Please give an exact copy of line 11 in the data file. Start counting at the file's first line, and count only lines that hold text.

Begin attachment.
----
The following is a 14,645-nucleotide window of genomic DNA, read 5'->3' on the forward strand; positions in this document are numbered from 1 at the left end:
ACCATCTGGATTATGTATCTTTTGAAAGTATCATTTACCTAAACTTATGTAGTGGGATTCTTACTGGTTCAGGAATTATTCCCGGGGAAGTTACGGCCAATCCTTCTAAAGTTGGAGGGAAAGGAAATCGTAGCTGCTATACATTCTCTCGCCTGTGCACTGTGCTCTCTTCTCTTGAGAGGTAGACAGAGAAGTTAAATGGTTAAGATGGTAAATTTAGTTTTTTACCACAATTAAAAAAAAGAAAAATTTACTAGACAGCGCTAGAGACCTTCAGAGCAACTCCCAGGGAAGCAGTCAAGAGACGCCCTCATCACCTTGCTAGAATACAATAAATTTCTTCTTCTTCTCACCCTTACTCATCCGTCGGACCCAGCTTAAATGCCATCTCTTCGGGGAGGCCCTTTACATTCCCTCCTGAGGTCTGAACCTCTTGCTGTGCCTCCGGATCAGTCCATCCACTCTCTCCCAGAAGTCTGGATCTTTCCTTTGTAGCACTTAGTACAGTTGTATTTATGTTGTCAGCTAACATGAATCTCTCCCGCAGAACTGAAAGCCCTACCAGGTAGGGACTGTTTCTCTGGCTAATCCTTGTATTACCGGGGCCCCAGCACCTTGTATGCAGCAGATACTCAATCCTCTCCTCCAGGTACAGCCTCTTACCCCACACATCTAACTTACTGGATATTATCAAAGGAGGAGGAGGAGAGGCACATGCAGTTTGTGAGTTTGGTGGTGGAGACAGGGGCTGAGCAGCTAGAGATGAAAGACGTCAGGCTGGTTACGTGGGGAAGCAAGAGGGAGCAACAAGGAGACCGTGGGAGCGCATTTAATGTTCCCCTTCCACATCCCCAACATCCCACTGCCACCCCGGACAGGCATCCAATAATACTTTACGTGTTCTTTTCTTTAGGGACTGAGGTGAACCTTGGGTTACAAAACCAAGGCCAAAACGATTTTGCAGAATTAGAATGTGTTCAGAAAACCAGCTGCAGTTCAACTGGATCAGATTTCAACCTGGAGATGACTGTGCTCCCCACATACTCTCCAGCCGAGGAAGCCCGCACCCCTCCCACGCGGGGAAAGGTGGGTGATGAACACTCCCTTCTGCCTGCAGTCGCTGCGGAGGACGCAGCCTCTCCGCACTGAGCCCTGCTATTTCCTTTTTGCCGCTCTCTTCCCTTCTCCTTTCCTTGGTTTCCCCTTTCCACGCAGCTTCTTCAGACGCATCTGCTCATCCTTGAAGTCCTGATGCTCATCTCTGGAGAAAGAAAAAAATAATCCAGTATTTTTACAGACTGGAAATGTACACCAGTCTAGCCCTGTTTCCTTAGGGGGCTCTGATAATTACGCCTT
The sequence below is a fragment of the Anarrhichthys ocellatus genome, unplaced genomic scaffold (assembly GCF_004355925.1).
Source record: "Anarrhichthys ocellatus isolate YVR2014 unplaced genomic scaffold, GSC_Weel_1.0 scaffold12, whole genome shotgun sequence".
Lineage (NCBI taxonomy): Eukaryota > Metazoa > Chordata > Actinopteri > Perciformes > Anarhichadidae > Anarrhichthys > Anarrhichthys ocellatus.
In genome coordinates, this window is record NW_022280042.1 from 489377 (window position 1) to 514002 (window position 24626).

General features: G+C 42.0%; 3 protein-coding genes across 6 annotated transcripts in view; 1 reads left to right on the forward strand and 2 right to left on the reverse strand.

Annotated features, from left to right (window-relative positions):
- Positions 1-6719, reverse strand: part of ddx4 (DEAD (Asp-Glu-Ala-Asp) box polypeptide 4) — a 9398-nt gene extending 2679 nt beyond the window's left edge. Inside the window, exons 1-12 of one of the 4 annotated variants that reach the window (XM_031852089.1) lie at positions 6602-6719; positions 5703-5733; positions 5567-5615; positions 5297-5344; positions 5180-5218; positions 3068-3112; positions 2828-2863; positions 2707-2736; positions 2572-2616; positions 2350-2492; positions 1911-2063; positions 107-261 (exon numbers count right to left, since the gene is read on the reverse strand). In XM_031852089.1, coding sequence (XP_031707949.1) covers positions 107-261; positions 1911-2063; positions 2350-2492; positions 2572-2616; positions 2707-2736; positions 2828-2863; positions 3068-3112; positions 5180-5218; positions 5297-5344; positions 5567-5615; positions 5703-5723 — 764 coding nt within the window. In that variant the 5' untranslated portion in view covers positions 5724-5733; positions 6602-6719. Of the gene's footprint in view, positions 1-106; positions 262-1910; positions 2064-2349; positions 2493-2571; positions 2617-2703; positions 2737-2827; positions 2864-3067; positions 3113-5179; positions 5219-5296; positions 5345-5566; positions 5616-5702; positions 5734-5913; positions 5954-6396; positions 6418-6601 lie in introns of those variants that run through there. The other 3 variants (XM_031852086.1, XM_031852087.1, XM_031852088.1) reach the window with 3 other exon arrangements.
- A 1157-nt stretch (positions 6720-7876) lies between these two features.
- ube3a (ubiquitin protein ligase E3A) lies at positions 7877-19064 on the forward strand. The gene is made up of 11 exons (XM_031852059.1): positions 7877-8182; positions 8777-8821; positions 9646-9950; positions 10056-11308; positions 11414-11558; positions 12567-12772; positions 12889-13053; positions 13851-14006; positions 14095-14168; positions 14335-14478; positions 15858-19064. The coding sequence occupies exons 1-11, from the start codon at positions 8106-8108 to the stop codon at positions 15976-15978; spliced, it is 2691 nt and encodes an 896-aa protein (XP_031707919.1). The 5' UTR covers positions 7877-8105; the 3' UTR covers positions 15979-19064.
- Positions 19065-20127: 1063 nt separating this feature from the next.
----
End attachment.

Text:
- ube3a (ubiquitin protein ligase E3A) lies at positions 7877-19064 on the forward strand. The gene is made up of 11 exons (XM_031852059.1): positions 7877-8182; positions 8777-8821; positions 9646-9950; positions 10056-11308; positions 11414-11558; positions 12567-12772; positions 12889-13053; positions 13851-14006; positions 14095-14168; positions 14335-14478; positions 15858-19064. The coding sequence occupies exons 1-11, from the start codon at positions 8106-8108 to the stop codon at positions 15976-15978; spliced, it is 2691 nt and encodes an 896-aa protein (XP_031707919.1). The 5' UTR covers positions 7877-8105; the 3' UTR covers positions 15979-19064.